Spirit AeroSystems has come a long way in its 10-year history, continuing a pattern of steady growth while meeting production rate increases of major customers, Boeing and Airbus.

“What strikes you today is the size, portfolio and the number of products of this company,” said Spirit president and CEO Larry Lawson proudly.

There are noteworthy differences between the Wichita, Kansas-based Spirit of old and the multi-part behemoth today, said Lawson. It has gone from building 28 aircraft structures per month to 120. Employment has risen from 8,000 to over 15,000 companywide in a decade. And backlog has gone from USD9 billion to USD46 billion at the end of first quarter 2015, driven mainly by strong demand for commercial airliners.

In addition to its Wichita and Chanute facilities in Kansas, Spirit has locations in Kinston, North Carolina; Tulsa and McAlester, Oklahoma; Prestwick, Scotland; Preston, England; Subang, Malaysia, and Saint-Nazaire, France.

Spirit also provides aftermarket support services and MRO work in North American Europe and Asia.

“From a product standpoint, we went from being a producer of metal airplanes to also one of the better manufacturers of large scale composite structures,” Lawson says.

On the portfolio side, Spirit added more commercial, defense and business/general aviation work. Its main competitors are Vought Aircraft Industries, UTC Aerospace Systems, Kawasaki Heavy Industries and Alenia.

During a recent interview with ShowNews Lawson pumped up a company that is arguably the world’s largest first-tier designer and manufacturer of major airframe structures. “What is unique about us is that we are a valued added supplier, not a build-to-print house,” said Lawson. “We engineer the products we manufacturer.”

Spirit builds the entire fuselage, wing, and pylon and nacelle parts for the Boeing 737. It has delivered more than 8,000 737 fuselages, including those for the 737 Classic and 737 NG. The company will provide the same work for 737 MAX, with first delivery scheduled for the third quarter of 2017.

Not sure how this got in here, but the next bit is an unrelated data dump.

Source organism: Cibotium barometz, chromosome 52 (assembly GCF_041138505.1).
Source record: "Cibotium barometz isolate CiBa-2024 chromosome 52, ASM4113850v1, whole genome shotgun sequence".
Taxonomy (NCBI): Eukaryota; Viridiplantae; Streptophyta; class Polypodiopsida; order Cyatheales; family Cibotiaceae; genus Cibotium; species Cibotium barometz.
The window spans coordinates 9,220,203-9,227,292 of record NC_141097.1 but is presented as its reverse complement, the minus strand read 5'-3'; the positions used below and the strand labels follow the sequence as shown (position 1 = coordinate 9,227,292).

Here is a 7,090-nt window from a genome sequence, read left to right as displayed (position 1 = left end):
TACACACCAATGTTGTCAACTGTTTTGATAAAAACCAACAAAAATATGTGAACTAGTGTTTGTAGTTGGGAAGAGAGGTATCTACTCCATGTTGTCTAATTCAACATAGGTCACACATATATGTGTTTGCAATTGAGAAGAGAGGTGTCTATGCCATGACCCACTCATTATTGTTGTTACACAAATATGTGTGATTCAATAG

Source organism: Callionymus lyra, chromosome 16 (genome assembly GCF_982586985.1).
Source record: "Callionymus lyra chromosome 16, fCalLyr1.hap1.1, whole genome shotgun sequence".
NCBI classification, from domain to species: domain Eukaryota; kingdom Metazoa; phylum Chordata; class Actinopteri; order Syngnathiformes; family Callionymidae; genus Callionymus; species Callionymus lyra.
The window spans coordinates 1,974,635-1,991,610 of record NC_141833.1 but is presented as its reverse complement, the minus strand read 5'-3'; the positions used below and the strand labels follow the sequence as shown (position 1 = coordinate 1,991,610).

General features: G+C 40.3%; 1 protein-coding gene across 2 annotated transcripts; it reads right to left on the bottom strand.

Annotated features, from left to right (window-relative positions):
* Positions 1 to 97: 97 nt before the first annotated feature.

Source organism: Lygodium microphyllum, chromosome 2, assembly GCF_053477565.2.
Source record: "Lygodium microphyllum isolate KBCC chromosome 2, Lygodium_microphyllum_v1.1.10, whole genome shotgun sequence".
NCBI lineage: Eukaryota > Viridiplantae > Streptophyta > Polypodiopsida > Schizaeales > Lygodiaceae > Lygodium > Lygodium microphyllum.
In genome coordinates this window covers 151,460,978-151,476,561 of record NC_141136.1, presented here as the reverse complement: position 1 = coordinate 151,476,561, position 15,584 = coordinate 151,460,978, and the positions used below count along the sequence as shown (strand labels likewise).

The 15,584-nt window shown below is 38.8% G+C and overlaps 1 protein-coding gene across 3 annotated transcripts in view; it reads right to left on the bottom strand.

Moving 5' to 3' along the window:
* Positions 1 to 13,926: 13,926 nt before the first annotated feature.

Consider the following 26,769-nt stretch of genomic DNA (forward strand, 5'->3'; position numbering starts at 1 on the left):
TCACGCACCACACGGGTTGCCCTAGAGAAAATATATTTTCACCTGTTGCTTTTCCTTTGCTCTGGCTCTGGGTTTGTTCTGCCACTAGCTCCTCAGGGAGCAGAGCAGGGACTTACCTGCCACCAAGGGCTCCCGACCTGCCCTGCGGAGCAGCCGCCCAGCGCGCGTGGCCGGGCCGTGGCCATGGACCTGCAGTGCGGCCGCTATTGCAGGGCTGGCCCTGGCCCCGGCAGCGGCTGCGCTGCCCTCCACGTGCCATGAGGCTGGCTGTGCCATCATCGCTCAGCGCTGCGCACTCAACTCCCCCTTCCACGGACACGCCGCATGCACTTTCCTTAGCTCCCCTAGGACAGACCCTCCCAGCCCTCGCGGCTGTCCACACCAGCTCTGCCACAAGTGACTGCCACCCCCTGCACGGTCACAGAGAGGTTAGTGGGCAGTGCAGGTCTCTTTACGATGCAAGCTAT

Spirit also provides wing parts for the Airbus A320 and center fuselage and wing-box on the A350. It makes floor beams for the Boeing 777, wing and fuselage components for the 747, and pylons for the Mitsubishi Regional Jet and the Bombardier CSeries.

Lawson said that Spirit is meeting the rate increase demands by the OEMs and has no immediate plans to buy or lease additional infrastructure, although the company is investing in automation as an efficiency move.

Work scope looks like this: Spirit produces 42 737 fuselages and other parts per month, expanding to 52 by 2018. Aerostructure production on the A320 is 42 per month presently, increasing to 50 per month by 2017. For the A350, Spirit will produce 5 structures per month by the end of 2015, 10 a month by the end of 2018.

Spirit is expanding its military business. The partnership with Bell Helicopter to produce the fuselage on the V-280 Valor program should bode well for the company and lead to additional work, said Lawson. Bell and Lockheed Martin are partnering on the V-280 program, the third-generation tiltrotor which the US Army has selected for the Joint Multi-Role (JMR) Technology Demonstrator (TD) phase of the future vertical lift program.

Spirit also provides key parts on the Sikorsky CH-53K, Boeing P-8A Poseidon and KC-46A tanker.

The company’s growth has been steady and modest, but there have been a few missteps. In late 2014, Spirit severed its wing-making contract with Gulfstream and transferred G650 and G280 wing work at its Tulsa, Oklahoma facility to the Triumph Group.

Lawson gave one overriding reason for that decision. “The business cycles for producing business jets versus the longer commercial cycles allowed for commercial aerostructures made it difficult to make money. The investments required to generate good returns is challenging with shorter cycle times to produce the product.” As part of the deal, Spirit paid Triumph $150 million to cover transfer and other costs.

Spirit was once part of Boeing and the biggest challenge it faced early on was transitioning from cost center to an independent business, according to one analyst.

“But they seem to have turned a corner on pricing correctly, even if that means less business in the future,” said Richard Aboulafia, VP, analysis, The Teal Group.